Jean-Luc Godard famously bragged “All I need to make a movie is a girl and a gun” but he was a pretentious asshole. All Abbas Kiarostami needed was a boy and a notebook to create something so riveting, so suspenseful that having just watched it, my stomach is still in knots.
Where Is The Friend’s House was the first film Kiarostami made in Koker, a tiny village in Iran, near The Caspian Sea. He would go on to make several of his films there. The village is a beautiful, ramshackle cluster of irregularly shaped buildings, stairways, balconies and bridges that allow Kiarostami endless opportunities for inventive compositions. In addition, Kiarostami uses the colorful people of the village as is his actors. Eschewing the bleached teeth and nose jobs of professional actors Kiarostami finds people with weathered faces, homemade clothing, and a rich history of life experience to populate his film.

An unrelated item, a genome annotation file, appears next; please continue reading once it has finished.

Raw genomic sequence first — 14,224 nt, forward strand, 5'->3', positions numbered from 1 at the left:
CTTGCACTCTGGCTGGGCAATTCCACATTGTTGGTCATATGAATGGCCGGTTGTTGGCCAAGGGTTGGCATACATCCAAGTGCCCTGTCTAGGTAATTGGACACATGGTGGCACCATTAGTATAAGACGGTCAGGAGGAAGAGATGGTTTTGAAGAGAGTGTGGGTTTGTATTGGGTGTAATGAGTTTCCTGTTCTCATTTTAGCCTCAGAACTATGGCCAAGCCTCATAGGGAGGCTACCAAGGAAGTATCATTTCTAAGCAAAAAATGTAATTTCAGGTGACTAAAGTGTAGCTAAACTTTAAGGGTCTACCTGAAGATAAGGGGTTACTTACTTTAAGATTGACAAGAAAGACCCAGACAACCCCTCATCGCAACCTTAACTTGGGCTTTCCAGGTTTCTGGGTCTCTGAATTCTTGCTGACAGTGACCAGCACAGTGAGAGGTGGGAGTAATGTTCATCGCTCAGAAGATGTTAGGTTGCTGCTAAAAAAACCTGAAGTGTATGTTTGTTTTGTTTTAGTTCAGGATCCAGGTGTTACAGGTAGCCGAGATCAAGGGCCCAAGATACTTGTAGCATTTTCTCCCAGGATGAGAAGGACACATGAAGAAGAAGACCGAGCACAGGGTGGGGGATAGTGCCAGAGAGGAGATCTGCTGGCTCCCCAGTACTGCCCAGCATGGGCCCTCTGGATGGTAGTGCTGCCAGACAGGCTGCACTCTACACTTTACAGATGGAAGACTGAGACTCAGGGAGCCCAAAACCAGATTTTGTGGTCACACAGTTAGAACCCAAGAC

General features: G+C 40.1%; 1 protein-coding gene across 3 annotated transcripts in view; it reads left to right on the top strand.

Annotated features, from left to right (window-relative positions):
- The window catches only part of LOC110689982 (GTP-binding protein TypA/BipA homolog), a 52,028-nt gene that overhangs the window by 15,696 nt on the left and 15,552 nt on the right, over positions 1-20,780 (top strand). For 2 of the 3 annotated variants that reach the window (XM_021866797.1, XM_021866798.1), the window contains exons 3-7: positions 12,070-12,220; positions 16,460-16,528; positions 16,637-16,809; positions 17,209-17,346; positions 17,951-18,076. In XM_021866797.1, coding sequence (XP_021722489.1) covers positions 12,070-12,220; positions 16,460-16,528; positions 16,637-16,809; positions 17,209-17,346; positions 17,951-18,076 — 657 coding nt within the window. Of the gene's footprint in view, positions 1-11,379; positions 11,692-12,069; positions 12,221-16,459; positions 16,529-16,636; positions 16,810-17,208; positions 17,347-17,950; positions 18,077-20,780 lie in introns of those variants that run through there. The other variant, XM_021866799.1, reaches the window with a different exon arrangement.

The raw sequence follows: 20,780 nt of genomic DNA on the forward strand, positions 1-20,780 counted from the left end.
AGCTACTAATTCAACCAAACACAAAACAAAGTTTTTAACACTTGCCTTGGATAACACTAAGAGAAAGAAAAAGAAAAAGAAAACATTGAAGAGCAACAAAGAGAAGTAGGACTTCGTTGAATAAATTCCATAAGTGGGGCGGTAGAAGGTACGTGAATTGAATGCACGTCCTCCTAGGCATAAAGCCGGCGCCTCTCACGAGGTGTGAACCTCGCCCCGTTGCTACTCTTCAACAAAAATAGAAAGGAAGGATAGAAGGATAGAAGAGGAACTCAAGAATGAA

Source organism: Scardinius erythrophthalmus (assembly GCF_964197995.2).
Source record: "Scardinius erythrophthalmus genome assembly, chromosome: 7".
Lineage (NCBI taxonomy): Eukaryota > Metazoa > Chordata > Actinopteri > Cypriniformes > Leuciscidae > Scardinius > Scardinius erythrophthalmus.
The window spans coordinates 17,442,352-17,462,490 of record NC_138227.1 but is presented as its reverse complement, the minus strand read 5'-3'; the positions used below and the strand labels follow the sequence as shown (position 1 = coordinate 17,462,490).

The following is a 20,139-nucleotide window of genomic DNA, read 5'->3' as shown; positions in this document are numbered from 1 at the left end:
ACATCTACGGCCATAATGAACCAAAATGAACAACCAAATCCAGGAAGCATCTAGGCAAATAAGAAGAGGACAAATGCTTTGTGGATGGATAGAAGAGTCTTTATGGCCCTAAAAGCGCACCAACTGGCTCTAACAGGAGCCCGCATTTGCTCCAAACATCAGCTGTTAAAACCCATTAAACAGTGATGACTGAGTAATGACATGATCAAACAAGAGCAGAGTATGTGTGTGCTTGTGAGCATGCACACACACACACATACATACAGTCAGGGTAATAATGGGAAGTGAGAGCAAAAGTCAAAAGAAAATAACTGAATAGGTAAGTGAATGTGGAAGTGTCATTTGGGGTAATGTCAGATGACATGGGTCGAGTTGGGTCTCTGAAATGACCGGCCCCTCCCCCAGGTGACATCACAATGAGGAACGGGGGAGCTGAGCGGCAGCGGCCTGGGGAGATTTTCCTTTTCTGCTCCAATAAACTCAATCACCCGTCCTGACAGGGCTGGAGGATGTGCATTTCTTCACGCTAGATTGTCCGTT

The film has the feel of a parable or fable. There is no fantasy or magic, but there is a kind of archetypal air to many of the characters and situations. There are very few ordinary people between the ages of 15 and 50, mostly we see the very young or the very old. Lots of sweet innocent eyes and lots of wrinkly, toothless grins.
The film itself could not be more simple. A young boy named Ahmad mistakenly takes home his classmate’s homework notebook and must find a way to return it. The movie is Ahmad’s odyssey as he searches the streets and countryside.
Skilled as Kiarostami is, this is enough to capture our attention and keep us at the edge of our seat, but there is a subtext about authoritarian power and morality that enriches the story further.
The entire situation is created by a combination of a dictatorial school teacher who bullies and derides his young students and the villagers who seem more concerned with discipline than justice. There is not much dialogue in the film but Ahmad’s grandfather provides us with some insight into the cultural values of the village. The grandfather sends Ahmad to go get a pack of cigarettes. Ahmad tries to explain that he has to help his friend but the grandfather is shocked that Ahmad would speak back to him. Eventually, Ahmad obediently runs off to get the cigarettes.